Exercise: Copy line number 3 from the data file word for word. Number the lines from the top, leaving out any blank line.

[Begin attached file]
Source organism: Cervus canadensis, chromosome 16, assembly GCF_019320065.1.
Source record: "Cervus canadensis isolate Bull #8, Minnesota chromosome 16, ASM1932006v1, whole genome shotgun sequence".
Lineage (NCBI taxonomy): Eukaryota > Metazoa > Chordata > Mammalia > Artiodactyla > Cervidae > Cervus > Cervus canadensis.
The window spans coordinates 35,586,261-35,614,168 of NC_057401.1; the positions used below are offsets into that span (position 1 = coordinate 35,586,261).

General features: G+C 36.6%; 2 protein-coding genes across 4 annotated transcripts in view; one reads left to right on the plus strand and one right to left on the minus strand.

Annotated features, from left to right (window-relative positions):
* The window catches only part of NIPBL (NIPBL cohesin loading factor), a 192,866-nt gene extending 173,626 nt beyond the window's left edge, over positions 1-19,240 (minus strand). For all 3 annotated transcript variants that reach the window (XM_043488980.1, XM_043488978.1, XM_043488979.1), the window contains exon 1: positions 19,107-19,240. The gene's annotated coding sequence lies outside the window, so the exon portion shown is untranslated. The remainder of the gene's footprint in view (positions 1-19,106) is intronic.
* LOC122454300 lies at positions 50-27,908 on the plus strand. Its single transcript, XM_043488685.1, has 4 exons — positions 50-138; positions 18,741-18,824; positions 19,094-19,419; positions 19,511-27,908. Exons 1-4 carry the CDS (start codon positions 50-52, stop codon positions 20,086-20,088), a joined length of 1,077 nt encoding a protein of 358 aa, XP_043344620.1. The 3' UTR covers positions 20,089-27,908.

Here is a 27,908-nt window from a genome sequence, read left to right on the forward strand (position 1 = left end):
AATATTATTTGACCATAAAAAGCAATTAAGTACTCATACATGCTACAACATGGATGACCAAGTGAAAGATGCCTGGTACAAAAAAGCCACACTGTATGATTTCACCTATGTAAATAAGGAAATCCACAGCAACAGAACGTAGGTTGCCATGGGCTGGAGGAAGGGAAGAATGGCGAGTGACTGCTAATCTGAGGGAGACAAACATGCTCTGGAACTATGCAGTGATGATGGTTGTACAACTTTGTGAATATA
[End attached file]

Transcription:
Lineage (NCBI taxonomy): Eukaryota > Metazoa > Chordata > Mammalia > Artiodactyla > Cervidae > Cervus > Cervus canadensis.